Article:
Before circling back to the park, protesters stopped in front of the Seattle Police Department's East Precinct at 12th and Pine, where Whitlatch worked before being put on leave pending an investigation. On Saturday, the sidewalk in front of the precinct was fenced off, and about eight officers stood watch.* (At least one was wearing a body camera—the East Precinct is host to the city's new body camera pilot program.)

Chad Goller-Sojourner said he organized Saturdays march to draw attention to the absurdity of Wingates arrest.
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  • Chad Goller-Sojourner said he organized Saturday's march to draw attention to the "absurdity" of Wingate's arrest.

"What we need to remember is this will happen again," said Chad Goller-Sojourner, who organized the event and also spoke about SPD officers' statements on social media (see here and here), saying, "A racist cop off duty is racist on duty."

"The next time it happens again, we need to be here, following up," Goller-Sojourner said in front of the precinct. "My fear is that's going to happen to a 25-year-old black man and we'll be burying people. I'm tired of it. But we are here. We are watching. We see you."

Goller-Sojourner said he plans to continue organizing through the Facebook page for Saturday's event.

*The relatively small number of police provided a stark contrast to other overwhelmingly peaceful anti-police-brutality protests over the last few months, during which large numbers of officers responded, costing large amounts of money and sparking criticism. Throughout Saturday's event, I only saw a small handful of bike and motorcycle cops, who stopped traffic as protesters crossed intersections.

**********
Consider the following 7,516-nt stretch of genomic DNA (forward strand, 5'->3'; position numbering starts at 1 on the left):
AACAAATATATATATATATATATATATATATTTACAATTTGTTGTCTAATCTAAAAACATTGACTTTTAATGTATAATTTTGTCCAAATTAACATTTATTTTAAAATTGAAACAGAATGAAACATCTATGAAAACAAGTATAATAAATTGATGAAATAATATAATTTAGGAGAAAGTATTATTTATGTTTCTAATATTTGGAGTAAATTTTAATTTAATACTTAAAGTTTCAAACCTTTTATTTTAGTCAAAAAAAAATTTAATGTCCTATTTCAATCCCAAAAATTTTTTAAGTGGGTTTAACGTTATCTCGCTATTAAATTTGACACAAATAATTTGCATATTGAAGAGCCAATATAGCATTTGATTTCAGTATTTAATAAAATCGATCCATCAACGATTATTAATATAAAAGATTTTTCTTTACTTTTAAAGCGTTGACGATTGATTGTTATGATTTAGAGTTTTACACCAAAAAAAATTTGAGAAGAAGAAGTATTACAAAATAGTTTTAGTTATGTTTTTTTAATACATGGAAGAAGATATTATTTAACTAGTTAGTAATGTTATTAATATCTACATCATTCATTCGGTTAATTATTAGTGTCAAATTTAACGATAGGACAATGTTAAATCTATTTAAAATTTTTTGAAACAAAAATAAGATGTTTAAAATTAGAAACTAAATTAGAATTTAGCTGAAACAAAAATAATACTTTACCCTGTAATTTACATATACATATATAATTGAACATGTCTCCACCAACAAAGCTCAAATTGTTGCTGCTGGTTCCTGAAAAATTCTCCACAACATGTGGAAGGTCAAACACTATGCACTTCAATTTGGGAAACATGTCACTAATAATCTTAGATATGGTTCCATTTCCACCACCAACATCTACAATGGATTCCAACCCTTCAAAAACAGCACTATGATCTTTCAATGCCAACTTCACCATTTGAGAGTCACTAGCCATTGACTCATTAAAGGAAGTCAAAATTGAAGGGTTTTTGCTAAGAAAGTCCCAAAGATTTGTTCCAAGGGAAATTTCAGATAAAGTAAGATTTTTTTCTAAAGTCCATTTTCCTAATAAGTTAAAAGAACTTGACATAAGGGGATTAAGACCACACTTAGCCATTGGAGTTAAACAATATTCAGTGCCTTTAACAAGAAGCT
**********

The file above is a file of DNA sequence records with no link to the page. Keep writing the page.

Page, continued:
Marchers gathered at Cal Anderson park before walking through Capitol Hill.
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  • Marchers gathered at Cal Anderson Park before walking through Capitol Hill.

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More than 100 people marched on Capitol Hill Saturday in protest of racial profiling and the arrest of a 70-year-old black man for no apparent reason.
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  • More than 100 people marched on Capitol Hill Saturday in protest of racial profiling and the arrest of a 70-year-old black man for no apparent reason.

Marchers carried golf clubs because Wingate was using a golf club as a cane when he was arrested.
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  • Marchers carried golf clubs because Wingate was using a golf club as a cane when he was arrested.

Protesters chanted, No justice, no peace, no racist police and Same story every time. Being black is not a crime.
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  • Protesters chanted, "No justice, no peace, no racist police" and "Same story every time. Being black is not a crime."